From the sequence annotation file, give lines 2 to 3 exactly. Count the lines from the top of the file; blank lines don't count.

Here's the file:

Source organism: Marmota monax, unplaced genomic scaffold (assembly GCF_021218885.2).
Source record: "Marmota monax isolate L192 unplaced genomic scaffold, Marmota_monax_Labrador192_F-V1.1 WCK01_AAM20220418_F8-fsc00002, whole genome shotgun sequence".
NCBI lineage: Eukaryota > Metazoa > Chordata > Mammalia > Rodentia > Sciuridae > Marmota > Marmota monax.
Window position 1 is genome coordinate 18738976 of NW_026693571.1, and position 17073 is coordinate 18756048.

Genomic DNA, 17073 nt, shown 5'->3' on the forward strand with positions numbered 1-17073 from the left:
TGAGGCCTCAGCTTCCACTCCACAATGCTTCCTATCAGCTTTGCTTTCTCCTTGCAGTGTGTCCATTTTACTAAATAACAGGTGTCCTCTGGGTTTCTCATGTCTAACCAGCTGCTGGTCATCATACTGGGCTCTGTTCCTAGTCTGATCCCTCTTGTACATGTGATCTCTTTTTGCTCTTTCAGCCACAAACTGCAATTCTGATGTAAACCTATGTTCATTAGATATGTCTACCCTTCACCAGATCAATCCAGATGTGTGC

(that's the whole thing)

Source record: "Marmota monax isolate L192 unplaced genomic scaffold, Marmota_monax_Labrador192_F-V1.1 WCK01_AAM20220418_F8-fsc00002, whole genome shotgun sequence".
NCBI lineage: Eukaryota > Metazoa > Chordata > Mammalia > Rodentia > Sciuridae > Marmota > Marmota monax.